Ford has expanded its Qualified Vehicle Modifier (QVM) program to include companies who install electrified and hydraulic hybrid systems so those vehicles will retain the factory powertrain warranty.
The newly christened eQVM program, announced at the Work Truck Show in Indianapolis, is launching with XL Hybrids, Lightning Hybrids, and Motiv Power Systems. These three companies produce hybrid versions of Ford trucks and vans.
"Ford supports electrification for a variety of vehicle types," said Richard Cupka Jr., Ford's sustainability and QVM program manager. "The eQVM program extends that support to the vocational truck industry, where customers need relatively small numbers of specialized vehicles. There is no one-size-fits-all work truck."
XL Hybrids offers a gasoline-electric hybrid drive system for the Transit, E-350 and E-450 chassis vans; F-250 to F-550 Super Duty trucks; F-650 and F-750 medium-duty trucks; F-53 or F-59 stripped chassis; and a plug-in hybrid upfit for the F-150.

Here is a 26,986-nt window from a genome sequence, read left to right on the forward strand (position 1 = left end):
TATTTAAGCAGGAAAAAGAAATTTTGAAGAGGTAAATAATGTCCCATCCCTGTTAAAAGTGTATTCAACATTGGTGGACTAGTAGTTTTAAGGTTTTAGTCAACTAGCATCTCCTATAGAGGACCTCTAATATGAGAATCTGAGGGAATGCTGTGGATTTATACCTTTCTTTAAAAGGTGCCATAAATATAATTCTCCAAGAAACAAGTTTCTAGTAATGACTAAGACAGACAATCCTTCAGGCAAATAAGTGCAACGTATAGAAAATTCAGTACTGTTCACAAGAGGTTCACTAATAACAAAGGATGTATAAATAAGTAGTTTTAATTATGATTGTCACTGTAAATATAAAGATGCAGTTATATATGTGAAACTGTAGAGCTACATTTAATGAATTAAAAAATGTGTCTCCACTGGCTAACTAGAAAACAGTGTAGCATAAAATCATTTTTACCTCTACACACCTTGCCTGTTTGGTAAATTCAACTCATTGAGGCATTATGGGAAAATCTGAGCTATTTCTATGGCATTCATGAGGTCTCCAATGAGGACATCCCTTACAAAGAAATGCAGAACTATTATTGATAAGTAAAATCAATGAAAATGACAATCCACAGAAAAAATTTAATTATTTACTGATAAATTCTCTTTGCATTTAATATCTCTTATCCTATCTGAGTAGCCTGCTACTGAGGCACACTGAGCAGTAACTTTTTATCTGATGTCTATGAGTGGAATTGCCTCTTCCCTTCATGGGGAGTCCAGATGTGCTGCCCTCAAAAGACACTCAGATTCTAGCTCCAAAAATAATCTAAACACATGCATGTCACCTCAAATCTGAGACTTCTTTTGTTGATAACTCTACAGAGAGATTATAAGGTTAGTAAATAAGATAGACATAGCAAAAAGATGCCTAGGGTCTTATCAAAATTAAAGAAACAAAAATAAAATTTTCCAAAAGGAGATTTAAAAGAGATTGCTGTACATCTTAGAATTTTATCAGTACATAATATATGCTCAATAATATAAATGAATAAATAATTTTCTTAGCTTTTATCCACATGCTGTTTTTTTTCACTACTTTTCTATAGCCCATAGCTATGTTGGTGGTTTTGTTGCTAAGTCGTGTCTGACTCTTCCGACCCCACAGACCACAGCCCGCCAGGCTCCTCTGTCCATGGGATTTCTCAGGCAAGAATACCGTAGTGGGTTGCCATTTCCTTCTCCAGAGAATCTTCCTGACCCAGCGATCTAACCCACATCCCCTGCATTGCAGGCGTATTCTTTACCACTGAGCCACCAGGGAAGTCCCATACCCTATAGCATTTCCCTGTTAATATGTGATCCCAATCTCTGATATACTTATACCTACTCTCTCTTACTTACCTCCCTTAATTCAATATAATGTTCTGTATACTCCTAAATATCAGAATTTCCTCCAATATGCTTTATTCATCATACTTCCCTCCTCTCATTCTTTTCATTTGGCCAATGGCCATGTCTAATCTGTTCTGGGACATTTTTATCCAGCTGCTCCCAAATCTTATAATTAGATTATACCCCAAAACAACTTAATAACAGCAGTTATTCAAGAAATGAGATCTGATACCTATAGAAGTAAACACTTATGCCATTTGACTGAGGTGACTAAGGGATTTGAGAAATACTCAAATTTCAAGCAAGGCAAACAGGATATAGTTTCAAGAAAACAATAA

Lightning Hybrids offers a hydraulic hybrid energy recovery system for the Ford E-350 and E-450 chassis; F-350 to F-550 Super Duty trucks; F-650 and F-750 medium-duty trucks; and F-59 chassis.
Motiv Power Systems offers an all-electric powertrain for the Ford E-450 and F-59 chassis.
The Ford QVM program includes more than 200 companies. To be included in the program, companies must complete on-site assessments at each location to verify that the operation meets manufacturing, assembly, workmanship, customer service and quality requirements. The company must also show it uses processes to produce vehicles that meet federal regulations.
The eQVM program builds on the Advanced Fuel QVM program Ford launched in 2010. Through that program, customers can obtain Ford Transit Connect, Transit or E-450 vans and chassis, F-Series trucks and F-53/F-59 stripped chassis that run on compressed natural gas or propane autogas.
"There are a lot of unknowns when it comes to new energy options for trucks, but our eQVM program gives Ford commercial customers confidence in choosing these new technologies," said John Scholtes, chief program engineer commercial vehicles.